Please check further documentation, for example how to build debug packages, with

mb2 --help

Installing Missing Dependencies

In some cases, the developer will have to add or enable repositories within their SDK target, if the mb2 script complains that a dependency cannot be installed. To do so, the user should enter ScratchBox2 within the SDK chroot environment, and then use:

ssu ar <repo_name> <repo_url>

to add repositories, and

ssu er <repo_name>

to enable repositories, and then

zypper ref -f

to update the installable package information. ssu lr may be used to list known repositories, and ssu rr <repo_name> will remove a repository.


# enter the Platform SDK chroot
~ $ /srv/mer/sdks/sdk/mer-sdk-chroot

# enter ScratchBox2 root shell in sdk-install mode
PlatformSDK ~ $ sb2 -t SailfishOS-armv7hl -m sdk-install -R

# enable the mer-core repository if not already enabled
[SB2 sdk-install SailfishOS-armv7hl] ~ # ssu er mer-core

# reload the package list
[SB2 sdk-install SailfishOS-armv7hl] ~ # zypper ref -f

To determine which repository provides a given package, a contributor should use the search feature of the Mer OBS instance, at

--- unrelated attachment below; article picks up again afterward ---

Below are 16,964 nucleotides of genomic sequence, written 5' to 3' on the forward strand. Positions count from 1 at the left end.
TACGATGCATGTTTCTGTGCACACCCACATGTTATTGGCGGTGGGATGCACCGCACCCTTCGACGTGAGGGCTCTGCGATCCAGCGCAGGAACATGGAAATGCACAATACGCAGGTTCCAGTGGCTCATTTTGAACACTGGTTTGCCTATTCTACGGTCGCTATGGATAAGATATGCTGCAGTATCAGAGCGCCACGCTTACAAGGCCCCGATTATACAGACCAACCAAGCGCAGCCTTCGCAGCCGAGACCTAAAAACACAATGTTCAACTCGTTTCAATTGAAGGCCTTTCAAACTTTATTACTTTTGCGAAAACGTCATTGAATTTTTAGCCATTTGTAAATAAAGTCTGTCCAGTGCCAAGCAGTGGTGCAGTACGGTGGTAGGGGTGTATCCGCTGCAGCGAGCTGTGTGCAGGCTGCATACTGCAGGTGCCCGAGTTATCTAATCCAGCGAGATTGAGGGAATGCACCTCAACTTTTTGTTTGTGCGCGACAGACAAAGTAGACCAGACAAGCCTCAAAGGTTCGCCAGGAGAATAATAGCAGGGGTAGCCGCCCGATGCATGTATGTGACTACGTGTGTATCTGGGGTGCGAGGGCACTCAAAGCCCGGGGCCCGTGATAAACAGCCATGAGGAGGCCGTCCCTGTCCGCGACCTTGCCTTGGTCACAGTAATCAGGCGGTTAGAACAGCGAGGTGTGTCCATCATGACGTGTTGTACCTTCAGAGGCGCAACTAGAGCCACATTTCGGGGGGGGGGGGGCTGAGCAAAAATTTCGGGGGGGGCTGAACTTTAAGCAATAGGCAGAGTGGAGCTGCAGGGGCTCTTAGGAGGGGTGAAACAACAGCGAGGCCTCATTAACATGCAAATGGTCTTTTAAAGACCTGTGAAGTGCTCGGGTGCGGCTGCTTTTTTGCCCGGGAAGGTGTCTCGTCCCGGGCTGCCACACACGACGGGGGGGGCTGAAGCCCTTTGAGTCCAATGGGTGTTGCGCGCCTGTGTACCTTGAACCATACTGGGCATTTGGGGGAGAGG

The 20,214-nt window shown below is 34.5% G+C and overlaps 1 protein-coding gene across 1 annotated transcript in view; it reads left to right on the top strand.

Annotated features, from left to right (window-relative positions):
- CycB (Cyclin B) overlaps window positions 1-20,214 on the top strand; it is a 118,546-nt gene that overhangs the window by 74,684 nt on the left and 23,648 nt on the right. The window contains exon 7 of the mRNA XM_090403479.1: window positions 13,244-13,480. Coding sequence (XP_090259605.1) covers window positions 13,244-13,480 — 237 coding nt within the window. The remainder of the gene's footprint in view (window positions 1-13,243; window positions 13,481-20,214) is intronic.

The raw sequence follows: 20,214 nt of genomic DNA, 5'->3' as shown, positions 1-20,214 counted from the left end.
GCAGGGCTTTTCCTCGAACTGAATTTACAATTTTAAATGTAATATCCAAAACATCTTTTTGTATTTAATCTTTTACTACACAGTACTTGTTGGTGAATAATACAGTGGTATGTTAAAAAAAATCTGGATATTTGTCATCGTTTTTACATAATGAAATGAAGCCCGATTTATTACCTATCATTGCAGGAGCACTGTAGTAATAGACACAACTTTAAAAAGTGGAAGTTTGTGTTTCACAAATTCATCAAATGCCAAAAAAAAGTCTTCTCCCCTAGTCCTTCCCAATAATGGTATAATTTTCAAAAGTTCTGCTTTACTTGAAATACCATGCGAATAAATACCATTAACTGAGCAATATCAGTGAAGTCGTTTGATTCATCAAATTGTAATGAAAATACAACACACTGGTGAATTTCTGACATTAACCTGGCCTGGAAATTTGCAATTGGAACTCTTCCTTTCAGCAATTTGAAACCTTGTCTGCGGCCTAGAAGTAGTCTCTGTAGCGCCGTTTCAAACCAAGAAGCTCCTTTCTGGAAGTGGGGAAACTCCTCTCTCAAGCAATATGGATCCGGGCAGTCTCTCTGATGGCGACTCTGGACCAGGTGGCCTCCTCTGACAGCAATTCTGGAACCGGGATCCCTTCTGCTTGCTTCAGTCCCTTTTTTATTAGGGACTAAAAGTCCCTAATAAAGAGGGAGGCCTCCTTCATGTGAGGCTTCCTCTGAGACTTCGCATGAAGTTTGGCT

It should be noted that device or hardware-platform-specific packages (especially those needed to build hybris-related packages) are best installed into a separate SDK target, to avoid complications. See Platform SDK Target Installation for more information on how to create new SDK targets.

Clean Builds

It is possible to avoid polluting build targets with build time dependencies of a particular package by using mb2 with its --snapshot option. With this option the build target is not used directly. Instead a snapshot is taken and the build is done using the snapshot of the build target.

Consider enabling the --snapshot by default by creating an alias in your ~/.mersdk.profile:

alias mb2='mb2 --snapshot'

Check mb2 --help output for more details.

Building Binaries Locally

In some cases, you will not want to build an entire package (.rpm) to install, but instead want to build a single binary from a simple (most likely Qt-based) project. This can be handy, for example, during testing or prototyping.

In this case, you simply need to build the project from within a build-mode ScratchBox2 prompt. For example, to build a simple Qt-based project (called "test", located under ~/test/ of the host) the following steps could be taken: